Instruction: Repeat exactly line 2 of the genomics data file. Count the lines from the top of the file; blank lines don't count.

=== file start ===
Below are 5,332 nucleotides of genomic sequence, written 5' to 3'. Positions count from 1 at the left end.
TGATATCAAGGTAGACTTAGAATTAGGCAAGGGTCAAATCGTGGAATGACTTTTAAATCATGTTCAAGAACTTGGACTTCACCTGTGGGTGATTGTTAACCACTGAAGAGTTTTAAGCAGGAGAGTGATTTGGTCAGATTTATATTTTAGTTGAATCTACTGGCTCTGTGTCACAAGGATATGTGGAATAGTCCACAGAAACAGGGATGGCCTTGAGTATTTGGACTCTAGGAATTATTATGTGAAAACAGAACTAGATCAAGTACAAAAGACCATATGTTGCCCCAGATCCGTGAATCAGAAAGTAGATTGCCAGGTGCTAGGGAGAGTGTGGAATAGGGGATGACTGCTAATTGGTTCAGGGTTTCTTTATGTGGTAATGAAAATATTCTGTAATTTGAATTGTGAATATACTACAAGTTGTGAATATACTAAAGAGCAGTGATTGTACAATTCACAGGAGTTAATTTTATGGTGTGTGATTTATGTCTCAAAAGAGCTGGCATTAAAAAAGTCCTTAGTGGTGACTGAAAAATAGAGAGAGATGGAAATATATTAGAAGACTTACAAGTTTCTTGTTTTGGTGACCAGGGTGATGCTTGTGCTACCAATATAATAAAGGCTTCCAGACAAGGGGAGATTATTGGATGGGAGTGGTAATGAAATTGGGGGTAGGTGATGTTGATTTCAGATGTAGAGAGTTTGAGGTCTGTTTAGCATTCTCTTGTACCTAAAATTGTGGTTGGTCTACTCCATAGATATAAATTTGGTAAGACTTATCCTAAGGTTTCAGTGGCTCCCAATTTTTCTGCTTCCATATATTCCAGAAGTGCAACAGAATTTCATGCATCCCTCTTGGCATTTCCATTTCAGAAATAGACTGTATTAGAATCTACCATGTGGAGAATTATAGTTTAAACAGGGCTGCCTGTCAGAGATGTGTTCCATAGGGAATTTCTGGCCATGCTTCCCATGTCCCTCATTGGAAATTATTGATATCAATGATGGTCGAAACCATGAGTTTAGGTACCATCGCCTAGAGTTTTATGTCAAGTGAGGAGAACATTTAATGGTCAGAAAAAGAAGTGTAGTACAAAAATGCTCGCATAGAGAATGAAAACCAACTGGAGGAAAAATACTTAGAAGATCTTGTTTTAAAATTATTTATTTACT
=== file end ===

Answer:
TGATATCAAGGTAGACTTAGAATTAGGCAAGGGTCAAATCGTGGAATGACTTTTAAATCATGTTCAAGAACTTGGACTTCACCTGTGGGTGATTGTTAACCACTGAAGAGTTTTAAGCAGGAGAGTGATTTGGTCAGATTTATATTTTAGTTGAATCTACTGGCTCTGTGTCACAAGGATATGTGGAATAGTCCACAGAAACAGGGATGGCCTTGAGTATTTGGACTCTAGGAATTATTATGTGAAAACAGAACTAGATCAAGTACAAAAGACCATATGTTGCCCCAGATCCGTGAATCAGAAAGTAGATTGCCAGGTGCTAGGGAGAGTGTGGAATAGGGGATGACTGCTAATTGGTTCAGGGTTTCTTTATGTGGTAATGAAAATATTCTGTAATTTGAATTGTGAATATACTACAAGTTGTGAATATACTAAAGAGCAGTGATTGTACAATTCACAGGAGTTAATTTTATGGTGTGTGATTTATGTCTCAAAAGAGCTGGCATTAAAAAAGTCCTTAGTGGTGACTGAAAAATAGAGAGAGATGGAAATATATTAGAAGACTTACAAGTTTCTTGTTTTGGTGACCAGGGTGATGCTTGTGCTACCAATATAATAAAGGCTTCCAGACAAGGGGAGATTATTGGATGGGAGTGGTAATGAAATTGGGGGTAGGTGATGTTGATTTCAGATGTAGAGAGTTTGAGGTCTGTTTAGCATTCTCTTGTACCTAAAATTGTGGTTGGTCTACTCCATAGATATAAATTTGGTAAGACTTATCCTAAGGTTTCAGTGGCTCCCAATTTTTCTGCTTCCATATATTCCAGAAGTGCAACAGAATTTCATGCATCCCTCTTGGCATTTCCATTTCAGAAATAGACTGTATTAGAATCTACCATGTGGAGAATTATAGTTTAAACAGGGCTGCCTGTCAGAGATGTGTTCCATAGGGAATTTCTGGCCATGCTTCCCATGTCCCTCATTGGAAATTATTGATATCAATGATGGTCGAAACCATGAGTTTAGGTACCATCGCCTAGAGTTTTATGTCAAGTGAGGAGAACATTTAATGGTCAGAAAAAGAAGTGTAGTACAAAAATGCTCGCATAGAGAATGAAAACCAACTGGAGGAAAAATACTTAGAAGATCTTGTTTTAAAATTATTTATTTACT